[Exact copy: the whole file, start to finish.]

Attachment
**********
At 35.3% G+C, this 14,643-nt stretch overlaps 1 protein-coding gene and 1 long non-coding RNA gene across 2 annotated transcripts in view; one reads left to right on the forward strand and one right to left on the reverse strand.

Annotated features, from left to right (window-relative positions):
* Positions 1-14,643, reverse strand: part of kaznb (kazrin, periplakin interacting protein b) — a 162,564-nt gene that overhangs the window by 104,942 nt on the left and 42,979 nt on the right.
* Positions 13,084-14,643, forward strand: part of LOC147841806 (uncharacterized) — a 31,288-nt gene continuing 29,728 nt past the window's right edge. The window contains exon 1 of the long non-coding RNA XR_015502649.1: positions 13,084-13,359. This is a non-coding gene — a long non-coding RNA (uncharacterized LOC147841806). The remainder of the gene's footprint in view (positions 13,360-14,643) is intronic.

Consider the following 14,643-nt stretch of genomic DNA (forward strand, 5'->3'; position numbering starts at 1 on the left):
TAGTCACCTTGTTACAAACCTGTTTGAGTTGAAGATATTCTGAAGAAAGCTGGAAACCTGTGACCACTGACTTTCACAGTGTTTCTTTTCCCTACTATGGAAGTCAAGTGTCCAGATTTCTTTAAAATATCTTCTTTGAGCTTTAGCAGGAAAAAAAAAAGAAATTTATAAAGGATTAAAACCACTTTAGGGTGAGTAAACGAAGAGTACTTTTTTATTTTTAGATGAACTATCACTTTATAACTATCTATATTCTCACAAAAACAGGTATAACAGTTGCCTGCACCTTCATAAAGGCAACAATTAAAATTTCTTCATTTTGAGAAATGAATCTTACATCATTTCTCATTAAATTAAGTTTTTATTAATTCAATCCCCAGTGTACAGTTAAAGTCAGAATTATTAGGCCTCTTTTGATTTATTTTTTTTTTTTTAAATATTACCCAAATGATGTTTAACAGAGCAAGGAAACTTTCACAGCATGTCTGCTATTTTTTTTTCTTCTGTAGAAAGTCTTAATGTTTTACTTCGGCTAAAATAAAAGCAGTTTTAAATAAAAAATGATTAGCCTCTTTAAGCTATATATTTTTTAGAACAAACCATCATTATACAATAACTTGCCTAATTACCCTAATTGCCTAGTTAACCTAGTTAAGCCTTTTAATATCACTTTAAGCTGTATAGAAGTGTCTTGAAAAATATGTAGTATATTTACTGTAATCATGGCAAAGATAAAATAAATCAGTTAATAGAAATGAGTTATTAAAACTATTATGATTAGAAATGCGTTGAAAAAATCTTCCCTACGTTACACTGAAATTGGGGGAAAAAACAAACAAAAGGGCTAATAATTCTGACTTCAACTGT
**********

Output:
At 35.3% G+C, this 14,643-nt stretch overlaps 1 protein-coding gene and 1 long non-coding RNA gene across 2 annotated transcripts in view; one reads left to right on the forward strand and one right to left on the reverse strand.

Annotated features, from left to right (window-relative positions):
* Positions 1-14,643, reverse strand: part of kaznb (kazrin, periplakin interacting protein b) — a 162,564-nt gene that overhangs the window by 104,942 nt on the left and 42,979 nt on the right.
* Positions 13,084-14,643, forward strand: part of LOC147841806 (uncharacterized) — a 31,288-nt gene continuing 29,728 nt past the window's right edge. The window contains exon 1 of the long non-coding RNA XR_015502649.1: positions 13,084-13,359. This is a non-coding gene — a long non-coding RNA (uncharacterized LOC147841806). The remainder of the gene's footprint in view (positions 13,360-14,643) is intronic.

Consider the following 14,643-nt stretch of genomic DNA (forward strand, 5'->3'; position numbering starts at 1 on the left):
TAGTCACCTTGTTACAAACCTGTTTGAGTTGAAGATATTCTGAAGAAAGCTGGAAACCTGTGACCACTGACTTTCACAGTGTTTCTTTTCCCTACTATGGAAGTCAAGTGTCCAGATTTCTTTAAAATATCTTCTTTGAGCTTTAGCAGGAAAAAAAAAAGAAATTTATAAAGGATTAAAACCACTTTAGGGTGAGTAAACGAAGAGTACTTTTTTATTTTTAGATGAACTATCACTTTATAACTATCTATATTCTCACAAAAACAGGTATAACAGTTGCCTGCACCTTCATAAAGGCAACAATTAAAATTTCTTCATTTTGAGAAATGAATCTTACATCATTTCTCATTAAATTAAGTTTTTATTAATTCAATCCCCAGTGTACAGTTAAAGTCAGAATTATTAGGCCTCTTTTGATTTATTTTTTTTTTTTTAAATATTACCCAAATGATGTTTAACAGAGCAAGGAAACTTTCACAGCATGTCTGCTATTTTTTTTTCTTCTGTAGAAAGTCTTAATGTTTTACTTCGGCTAAAATAAAAGCAGTTTTAAATAAAAAATGATTAGCCTCTTTAAGCTATATATTTTTTAGAACAAACCATCATTATACAATAACTTGCCTAATTACCCTAATTGCCTAGTTAACCTAGTTAAGCCTTTTAATATCACTTTAAGCTGTATAGAAGTGTCTTGAAAAATATGTAGTATATTTACTGTAATCATGGCAAAGATAAAATAAATCAGTTAATAGAAATGAGTTATTAAAACTATTATGATTAGAAATGCGTTGAAAAAATCTTCCCTACGTTACACTGAAATTGGGGGAAAAAACAAACAAAAGGGCTAATAATTCTGACTTCAACTGT